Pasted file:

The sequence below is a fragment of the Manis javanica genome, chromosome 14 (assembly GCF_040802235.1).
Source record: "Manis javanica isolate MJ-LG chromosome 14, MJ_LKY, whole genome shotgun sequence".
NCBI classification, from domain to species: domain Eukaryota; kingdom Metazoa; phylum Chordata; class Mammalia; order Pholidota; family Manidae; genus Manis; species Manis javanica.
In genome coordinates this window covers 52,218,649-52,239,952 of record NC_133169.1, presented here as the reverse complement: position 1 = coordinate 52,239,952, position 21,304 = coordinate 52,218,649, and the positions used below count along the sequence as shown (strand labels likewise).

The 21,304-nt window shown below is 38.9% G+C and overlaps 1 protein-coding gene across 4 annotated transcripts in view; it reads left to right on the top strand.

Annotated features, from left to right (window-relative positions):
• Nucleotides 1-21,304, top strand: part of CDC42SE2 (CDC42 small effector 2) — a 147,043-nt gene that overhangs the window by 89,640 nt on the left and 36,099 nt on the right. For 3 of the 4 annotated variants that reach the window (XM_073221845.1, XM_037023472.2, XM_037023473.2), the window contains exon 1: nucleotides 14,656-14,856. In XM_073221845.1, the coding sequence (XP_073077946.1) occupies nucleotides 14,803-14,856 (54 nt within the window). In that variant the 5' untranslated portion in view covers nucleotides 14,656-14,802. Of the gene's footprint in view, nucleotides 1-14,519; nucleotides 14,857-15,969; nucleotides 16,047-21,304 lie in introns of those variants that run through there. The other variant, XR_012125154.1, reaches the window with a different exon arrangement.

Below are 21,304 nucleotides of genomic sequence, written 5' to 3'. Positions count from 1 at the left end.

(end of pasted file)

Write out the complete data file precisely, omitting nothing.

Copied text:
The sequence below is a fragment of the Manis javanica genome, chromosome 14 (assembly GCF_040802235.1).
Source record: "Manis javanica isolate MJ-LG chromosome 14, MJ_LKY, whole genome shotgun sequence".
NCBI classification, from domain to species: domain Eukaryota; kingdom Metazoa; phylum Chordata; class Mammalia; order Pholidota; family Manidae; genus Manis; species Manis javanica.
In genome coordinates this window covers 52,218,649-52,239,952 of record NC_133169.1, presented here as the reverse complement: position 1 = coordinate 52,239,952, position 21,304 = coordinate 52,218,649, and the positions used below count along the sequence as shown (strand labels likewise).

The 21,304-nt window shown below is 38.9% G+C and overlaps 1 protein-coding gene across 4 annotated transcripts in view; it reads left to right on the top strand.

Annotated features, from left to right (window-relative positions):
• Nucleotides 1-21,304, top strand: part of CDC42SE2 (CDC42 small effector 2) — a 147,043-nt gene that overhangs the window by 89,640 nt on the left and 36,099 nt on the right. For 3 of the 4 annotated variants that reach the window (XM_073221845.1, XM_037023472.2, XM_037023473.2), the window contains exon 1: nucleotides 14,656-14,856. In XM_073221845.1, the coding sequence (XP_073077946.1) occupies nucleotides 14,803-14,856 (54 nt within the window). In that variant the 5' untranslated portion in view covers nucleotides 14,656-14,802. Of the gene's footprint in view, nucleotides 1-14,519; nucleotides 14,857-15,969; nucleotides 16,047-21,304 lie in introns of those variants that run through there. The other variant, XR_012125154.1, reaches the window with a different exon arrangement.

Below are 21,304 nucleotides of genomic sequence, written 5' to 3'. Positions count from 1 at the left end.